VOC And Indo-Lankan Ferry service

It is after four decades that the regular ferry service has resumed from India to Sri Lanka.
Keywords: Ferry, Service, India, Sri Lanka, Maritime, Shipping, VOC, Tamil
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The long-awaited ferry service between India and Sri Lanka started on October 14, 2023. It is after four decades that the regular ferry service has resumed from India to Sri Lanka. The journey will be completed in three hours under favorable conditions. The Shipping Corporation of India (SCI) will operate the ferry service. It provides an opportunity for the people of Sri Lanka to travel to Jaffna and Tamil Nadu at a low cost. The vessel used as for the service is called Cheriyapani. The ferry can accommodate 150 passengers who can carry luggage weighing up to 40 kg for free. The one-way ticket price is Rs 7670 inclusive of taxes.

The maritime relations of the early 1900s have been restored through this initiative. The Indo-Ceylon Express, which operated between Chennai and Colombo via the Tuticorin port, was suspended in 1982 due to the civil war in Sri Lanka. In 2011, the two countries signed a memorandum of understanding on passenger transport by sea. This was followed by the resumption of ferry services. Before the Sri Lankan Civil War, one of the most successful ferry services operated between Dhanushkodi in Rameswaram and Talaimannar. Travellers from Chennai boarded the Boat Mail Express at Egmore Railway Station to Rameswaram and then boarded the ferry from there to Thalaimannar, which took about two hours.

The ferry service between India and Sri Lanka, popularly known as ‘Kappalotiya Tamilan’, is the nickname of one of the greatest symbols of Tamil self-esteem, VO Chidambaram Pillai. VOC Street is a name found in every nook and corner of Tamil Nadu. There are VOC streets in the city of Chennai, and even in the hamlets of Tamil Nadu V.O.C streets are named after Chidambaram Pillai. VOC challenged the British monopoly by forming his own cargo shipping company. Chidambaram Pillai was nicknamed the “Sailing Tamil” because he was at the helm of a native ship service from Tuticorin to Colombo in what was then Ceylon.

Chidambaram Pillai was born on 5th September 1872 at Ottapidaram in present-day Thoothukudi District. During the partition of Bengal in 1905, Valliappan Ulaganathan Chidambaram Pillai became known as VOC after joining the national freedom movement. Having completed his education in Thoothukudi, Tirunelveli, and Tiruchirappalli, VOC also acquired knowledge of the English language. After passing the barrister examination, he established close ties with the stalwarts of the national movement. Mahakavi Subrahmanyam Bharati was one of his mentors.

From the beginning, Chidambaram Pillai’s orientation was towards the radical position of the Indian National Congress. Attracted by Balagangadhara Tilak’s radical ideas and the Swadeshi movement, VOC formed the Swadeshi Steam Navigation Company and went around the country raising resources to buy ships. Finally, a French ship was acquired and the ship service started from Tuticorin to Colombo at a low cost. This posed a serious challenge to the British Indian Steam Navigation Company’s international shipping business.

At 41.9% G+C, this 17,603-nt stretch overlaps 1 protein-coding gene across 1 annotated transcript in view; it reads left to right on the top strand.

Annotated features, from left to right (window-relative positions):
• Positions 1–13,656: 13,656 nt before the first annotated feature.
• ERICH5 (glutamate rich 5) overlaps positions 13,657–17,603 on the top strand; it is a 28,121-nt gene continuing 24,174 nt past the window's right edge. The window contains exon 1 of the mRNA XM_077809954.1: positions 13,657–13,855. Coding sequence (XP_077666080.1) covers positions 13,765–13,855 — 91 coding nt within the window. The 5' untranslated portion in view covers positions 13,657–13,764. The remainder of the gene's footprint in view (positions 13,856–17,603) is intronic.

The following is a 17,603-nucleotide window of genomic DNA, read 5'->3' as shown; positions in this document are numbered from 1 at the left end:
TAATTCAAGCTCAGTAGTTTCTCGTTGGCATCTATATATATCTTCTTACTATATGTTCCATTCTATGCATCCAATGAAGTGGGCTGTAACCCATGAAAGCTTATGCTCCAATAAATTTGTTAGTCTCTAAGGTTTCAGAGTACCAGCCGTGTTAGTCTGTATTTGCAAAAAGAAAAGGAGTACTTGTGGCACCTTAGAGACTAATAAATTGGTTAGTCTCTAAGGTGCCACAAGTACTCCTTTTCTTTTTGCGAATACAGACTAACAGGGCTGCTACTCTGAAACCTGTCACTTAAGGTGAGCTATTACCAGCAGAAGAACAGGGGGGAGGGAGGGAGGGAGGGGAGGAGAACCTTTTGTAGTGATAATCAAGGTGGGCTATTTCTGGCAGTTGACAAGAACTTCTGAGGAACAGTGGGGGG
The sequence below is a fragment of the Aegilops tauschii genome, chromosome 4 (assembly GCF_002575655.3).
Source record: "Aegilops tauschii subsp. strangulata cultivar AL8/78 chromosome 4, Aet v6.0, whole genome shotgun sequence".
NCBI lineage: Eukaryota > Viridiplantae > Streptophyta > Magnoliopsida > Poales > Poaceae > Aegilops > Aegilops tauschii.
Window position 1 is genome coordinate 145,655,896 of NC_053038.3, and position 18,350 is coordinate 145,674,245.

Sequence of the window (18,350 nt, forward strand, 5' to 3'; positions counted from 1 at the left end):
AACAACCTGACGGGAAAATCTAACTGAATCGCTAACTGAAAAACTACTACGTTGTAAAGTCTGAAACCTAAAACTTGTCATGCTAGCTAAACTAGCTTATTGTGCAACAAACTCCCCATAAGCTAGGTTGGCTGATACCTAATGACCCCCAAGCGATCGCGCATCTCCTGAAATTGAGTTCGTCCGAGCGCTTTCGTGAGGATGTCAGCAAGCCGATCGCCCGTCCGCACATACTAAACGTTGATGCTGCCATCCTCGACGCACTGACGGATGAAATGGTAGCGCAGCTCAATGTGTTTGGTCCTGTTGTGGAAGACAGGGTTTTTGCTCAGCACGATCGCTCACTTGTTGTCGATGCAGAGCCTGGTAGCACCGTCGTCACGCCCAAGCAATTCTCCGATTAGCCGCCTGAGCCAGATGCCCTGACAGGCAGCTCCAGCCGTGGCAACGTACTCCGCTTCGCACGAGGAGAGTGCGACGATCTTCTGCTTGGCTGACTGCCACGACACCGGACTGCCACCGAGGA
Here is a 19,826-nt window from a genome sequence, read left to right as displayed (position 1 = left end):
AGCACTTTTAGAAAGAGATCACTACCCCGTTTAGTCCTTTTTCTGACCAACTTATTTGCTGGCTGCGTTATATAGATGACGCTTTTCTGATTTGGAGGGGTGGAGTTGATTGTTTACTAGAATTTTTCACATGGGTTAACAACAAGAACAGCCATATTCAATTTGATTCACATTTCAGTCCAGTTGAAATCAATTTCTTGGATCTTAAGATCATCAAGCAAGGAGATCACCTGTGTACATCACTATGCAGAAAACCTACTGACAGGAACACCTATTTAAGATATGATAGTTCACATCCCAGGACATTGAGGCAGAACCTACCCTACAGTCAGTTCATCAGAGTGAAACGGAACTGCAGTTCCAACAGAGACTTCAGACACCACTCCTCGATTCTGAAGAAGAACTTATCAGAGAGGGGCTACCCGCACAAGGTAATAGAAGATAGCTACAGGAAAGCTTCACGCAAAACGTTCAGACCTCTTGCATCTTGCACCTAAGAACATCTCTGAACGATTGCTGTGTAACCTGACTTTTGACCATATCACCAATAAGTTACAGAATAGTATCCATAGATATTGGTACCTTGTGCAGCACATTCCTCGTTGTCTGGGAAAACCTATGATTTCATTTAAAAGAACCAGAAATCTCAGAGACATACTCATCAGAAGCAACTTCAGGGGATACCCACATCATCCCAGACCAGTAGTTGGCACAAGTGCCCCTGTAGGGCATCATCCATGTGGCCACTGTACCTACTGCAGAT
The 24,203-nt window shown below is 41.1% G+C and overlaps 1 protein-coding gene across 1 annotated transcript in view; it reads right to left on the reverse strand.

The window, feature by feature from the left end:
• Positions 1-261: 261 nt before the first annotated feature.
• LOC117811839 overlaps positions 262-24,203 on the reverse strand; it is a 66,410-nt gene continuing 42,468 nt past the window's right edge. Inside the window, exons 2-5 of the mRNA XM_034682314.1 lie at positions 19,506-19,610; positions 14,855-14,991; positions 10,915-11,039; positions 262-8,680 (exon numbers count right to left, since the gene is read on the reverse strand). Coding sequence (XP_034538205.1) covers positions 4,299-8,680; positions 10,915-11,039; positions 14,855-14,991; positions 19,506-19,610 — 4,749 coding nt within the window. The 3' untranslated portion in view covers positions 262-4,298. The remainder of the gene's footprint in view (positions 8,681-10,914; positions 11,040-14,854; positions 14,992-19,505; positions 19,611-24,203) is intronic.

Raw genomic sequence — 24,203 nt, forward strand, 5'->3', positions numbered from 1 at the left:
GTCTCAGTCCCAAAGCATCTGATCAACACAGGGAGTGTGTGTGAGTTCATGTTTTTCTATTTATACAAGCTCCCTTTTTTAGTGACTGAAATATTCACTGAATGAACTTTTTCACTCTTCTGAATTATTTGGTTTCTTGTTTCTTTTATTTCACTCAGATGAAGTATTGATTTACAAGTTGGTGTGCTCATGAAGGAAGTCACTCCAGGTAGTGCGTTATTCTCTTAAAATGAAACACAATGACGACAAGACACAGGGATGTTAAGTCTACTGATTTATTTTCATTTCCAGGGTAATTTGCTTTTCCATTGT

Although the British launched a cheaper service to Virali Punta more passengers chose the VOC’s ships. Eventually the British were able to capture the VOC’s company by declaring this sea travel route free.

The story of the destruction of the VOC company is one of the examples of the imperialist policy to monopolize the market by crushing the local companies. The VOC charged only half that of the cruise fare which the British company had set at one rupee a head. As passengers continued to flock to the VOC company, the first privately-owned shipping company in Indian history was declared free of charge and umbrellas. The VOC soon became anti-national in the eyes of the British after breaking up the British Indian Stream Navigation Company’s monopoly on shipping. They then tried, in a number of ways, to choke it and to press charges of treason against its founder.

In 1908, a British court sentenced VOC to a double life sentence of 40 years for sedition. His shipping company was closed and the ships were auctioned off. Chidambaram Pillai, who was imprisoned in Coimbatore Jail, was transferred to Kannur Central Jail on parole. He faced brutal physical torture until his release from prison in December 1912. The VOC staff were assigned to forced labor, including turning the wheel like oxen in an oil tanker. The VOC was released as a chronically ill person in poor health. Meanwhile, the British government had declared the heavily indebted Swadeshi shipping company bankrupt. The British did not allow the released VOC to return to Tirunelveli or to his hometown. He spent the rest of his life in Madras with his two children. Even after his release from prison, he participated in the freedom struggle and organized mill workers. On November 18, 1936, at the age of 64, VOC died in the Congress Party office in Tuticorin. Tuticorin, one of the largest ports in the country, was named after the VOC in memory of the sailing Tamil.

It can be said that the VOC was perhaps the first Indian to demonstrate indigenous resistance to monopoly in all sectors of the British Empire. This nationalist traveled the country on behalf of his own company and received deep support from Sri Aurobindo, Subrahmanya Bharati, and Mahatma Gandhi. The VOC is an icon of Tamil pride.

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Dr. Santhosh Mathew

Dr. Santhosh Mathew is Associate Professor at the Centre For South Asian Studies, Pondicherry University.

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